On the occasion of the exhibition ‘Reclaim the Earth’ on view at Palais de Tokyo in Paris from April 15th to September 4th, 2022, Daria de Beauvais questioned Thu Van Tran about her art.
DARIA DE BEAUVAIS As a general rule, your work tends to draw upon memory and according to Claire Le Restif, it “relentlessly instigates the aesthetic experience as a way of potentially revisiting history.” How do you achieve this in your artistic practice?
THU VAN TRAN It is difficult to say what constitutes an aesthetic experience—a delight that escapes our understanding. This is often quite a tenuous occurrence, made possible by a sort of alchemy, a quality of the light… It is most likely a question of phenomenology. You can invite it by creating openings within the form, but I don’t think it can stem from an intentional composition. The path of subjectivity in our relation to his-tory, the quest for beauty as an ethical approach, contemplative emotion as a valid means of analysis are, in my view, the conceptual prerequisites necessary to its emergence.
DB: As part of the exhibition ‘Reclaim the Earth,’ you envisioned a botanical panorama inspired by a painted ceiling in the Palazzo Grimani, in Venice, covered with intertwining fruit trees, as well as by your own series From Green to Orange. Can you describe the origins of this new endeavor?
TVT: I was initially struck by the beauty of this painted ceiling and overcome with an emotion that I’ve been trying to recapture and convey ever since. This botanical fresco seemed timeless to me, as though removed from the present moment. It spoke of abundance and marvelled at what nature and humans could create together. Pure illusion, pure chimera! If we truly had to live under the mirror of a celestial roof, I believe it would have to reflect hybrid species, just like ours: mutant identities forced to move around in a fragile, unstable, and at times authoritarian ecosystem. The series From Green to Orange, which I began working on about a decade ago, embodies this transformation—the greenery of the landscape gives way to the dramatic staging of the color orange.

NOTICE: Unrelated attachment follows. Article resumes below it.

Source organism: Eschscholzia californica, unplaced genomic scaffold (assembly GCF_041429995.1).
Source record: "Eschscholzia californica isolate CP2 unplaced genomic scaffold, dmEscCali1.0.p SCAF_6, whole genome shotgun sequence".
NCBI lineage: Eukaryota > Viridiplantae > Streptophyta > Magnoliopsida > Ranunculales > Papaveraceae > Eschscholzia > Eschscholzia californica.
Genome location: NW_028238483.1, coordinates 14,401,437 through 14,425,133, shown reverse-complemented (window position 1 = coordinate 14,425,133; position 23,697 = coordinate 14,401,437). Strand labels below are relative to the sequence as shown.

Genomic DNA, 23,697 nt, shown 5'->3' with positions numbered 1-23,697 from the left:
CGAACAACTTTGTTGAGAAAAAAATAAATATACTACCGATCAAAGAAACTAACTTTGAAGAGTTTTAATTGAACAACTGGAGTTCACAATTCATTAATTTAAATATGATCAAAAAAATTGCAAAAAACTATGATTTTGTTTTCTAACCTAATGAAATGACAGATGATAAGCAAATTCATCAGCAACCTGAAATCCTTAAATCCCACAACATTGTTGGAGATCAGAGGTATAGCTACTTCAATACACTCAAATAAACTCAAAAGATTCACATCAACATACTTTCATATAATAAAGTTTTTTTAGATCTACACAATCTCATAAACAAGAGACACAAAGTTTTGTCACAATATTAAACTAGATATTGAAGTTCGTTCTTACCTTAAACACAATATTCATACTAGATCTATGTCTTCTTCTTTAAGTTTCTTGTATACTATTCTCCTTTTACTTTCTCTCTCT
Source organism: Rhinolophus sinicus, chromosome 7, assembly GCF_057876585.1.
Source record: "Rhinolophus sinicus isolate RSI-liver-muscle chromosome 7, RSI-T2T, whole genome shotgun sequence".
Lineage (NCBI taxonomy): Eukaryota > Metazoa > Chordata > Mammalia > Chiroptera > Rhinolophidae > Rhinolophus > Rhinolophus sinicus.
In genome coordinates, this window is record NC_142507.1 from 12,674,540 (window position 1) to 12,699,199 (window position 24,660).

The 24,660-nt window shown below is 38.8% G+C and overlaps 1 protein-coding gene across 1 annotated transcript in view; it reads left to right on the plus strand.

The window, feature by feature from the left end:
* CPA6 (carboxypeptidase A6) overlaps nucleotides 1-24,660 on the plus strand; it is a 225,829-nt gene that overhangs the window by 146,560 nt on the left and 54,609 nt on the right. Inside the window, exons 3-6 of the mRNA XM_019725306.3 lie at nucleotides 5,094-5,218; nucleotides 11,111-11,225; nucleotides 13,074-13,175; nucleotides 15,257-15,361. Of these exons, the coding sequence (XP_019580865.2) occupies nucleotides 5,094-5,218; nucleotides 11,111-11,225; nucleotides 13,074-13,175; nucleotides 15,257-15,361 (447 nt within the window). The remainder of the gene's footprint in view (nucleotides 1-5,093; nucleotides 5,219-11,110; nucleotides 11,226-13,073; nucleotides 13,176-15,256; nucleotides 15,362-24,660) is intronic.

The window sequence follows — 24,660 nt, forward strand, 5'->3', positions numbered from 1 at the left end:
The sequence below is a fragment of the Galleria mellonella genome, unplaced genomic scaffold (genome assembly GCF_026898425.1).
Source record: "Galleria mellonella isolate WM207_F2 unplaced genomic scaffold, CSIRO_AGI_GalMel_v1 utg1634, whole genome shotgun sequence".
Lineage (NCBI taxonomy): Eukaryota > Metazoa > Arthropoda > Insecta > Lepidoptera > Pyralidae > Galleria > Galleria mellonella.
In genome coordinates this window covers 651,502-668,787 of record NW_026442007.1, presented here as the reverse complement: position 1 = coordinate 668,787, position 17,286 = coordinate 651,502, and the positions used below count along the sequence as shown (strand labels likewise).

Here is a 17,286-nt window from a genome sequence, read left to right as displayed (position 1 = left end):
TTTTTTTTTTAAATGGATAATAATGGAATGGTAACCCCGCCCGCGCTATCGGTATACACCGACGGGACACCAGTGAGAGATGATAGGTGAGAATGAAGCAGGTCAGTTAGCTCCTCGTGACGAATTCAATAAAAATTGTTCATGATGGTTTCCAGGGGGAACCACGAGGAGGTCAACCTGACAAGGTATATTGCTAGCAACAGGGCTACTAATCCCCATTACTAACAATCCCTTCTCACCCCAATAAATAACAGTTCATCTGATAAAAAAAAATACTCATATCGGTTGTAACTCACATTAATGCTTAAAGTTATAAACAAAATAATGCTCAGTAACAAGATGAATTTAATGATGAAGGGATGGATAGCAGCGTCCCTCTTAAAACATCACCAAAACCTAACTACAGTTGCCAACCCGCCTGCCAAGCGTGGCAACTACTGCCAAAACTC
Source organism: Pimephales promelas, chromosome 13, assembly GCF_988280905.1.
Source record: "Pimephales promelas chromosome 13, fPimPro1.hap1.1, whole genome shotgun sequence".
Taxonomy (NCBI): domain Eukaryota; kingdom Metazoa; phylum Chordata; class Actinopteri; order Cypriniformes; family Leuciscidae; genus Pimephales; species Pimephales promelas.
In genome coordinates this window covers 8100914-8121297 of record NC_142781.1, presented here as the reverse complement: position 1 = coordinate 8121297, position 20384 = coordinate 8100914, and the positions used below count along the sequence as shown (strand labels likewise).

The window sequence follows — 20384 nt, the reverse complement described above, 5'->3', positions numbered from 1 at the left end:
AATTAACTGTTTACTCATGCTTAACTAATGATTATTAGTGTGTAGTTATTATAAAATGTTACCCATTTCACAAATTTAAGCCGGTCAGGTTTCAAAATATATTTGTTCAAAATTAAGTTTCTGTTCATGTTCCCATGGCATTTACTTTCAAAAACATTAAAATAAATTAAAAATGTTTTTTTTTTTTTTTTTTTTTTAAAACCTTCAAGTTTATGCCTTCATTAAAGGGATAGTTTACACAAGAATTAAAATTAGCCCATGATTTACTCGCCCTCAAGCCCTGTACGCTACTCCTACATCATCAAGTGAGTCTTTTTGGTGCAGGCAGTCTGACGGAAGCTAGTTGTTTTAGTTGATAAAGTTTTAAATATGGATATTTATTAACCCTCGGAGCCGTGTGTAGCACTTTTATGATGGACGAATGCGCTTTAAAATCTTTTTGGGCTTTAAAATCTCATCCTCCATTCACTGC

DB: Being especially attentive to the material aspect of your works, how did you determine the shape of this new project, all at once photography, painting, and architecture?
TVT: The original shape of the botanical dome will become a panorama, a landscape in the romantic tradition. This is why the dome appears as a window. I was aiming for some sort of excessive lyricism. Our beliefs shape us in the same way as history and myths do, and so when I discovered this dome in Venice, I asked myself: where do we project our worldviews? Part of the answer would have to be onto form I strive to reconnect with the aura of photography, of historical painting, of spiritual place. I often cite the example of the rubber plant: to retrace its trajectory is to view it through a critical lens, but also to open a dream space, to convey an aesthetic, emotional, and sensory experience. And this is only attainable by ensuring that form and matter embody various intensities. The process behind From Green to Orange entails a slow disappearance as well as a reappearance; a lush wilderness vanishes and is in turn reborn amid fire and fury. Here, I sought a sort of theatricality, and the dome participates in creating this effect.
I believe that history is filled with contaminations, which become apparent in concrete elements such as plants.
DB: Both an archive and a natural sensory realm, this work presents a series of invasive or toxic plants, which are the product of hybridization, natural evolution, or human manipulation. How did you become interested in these transformations?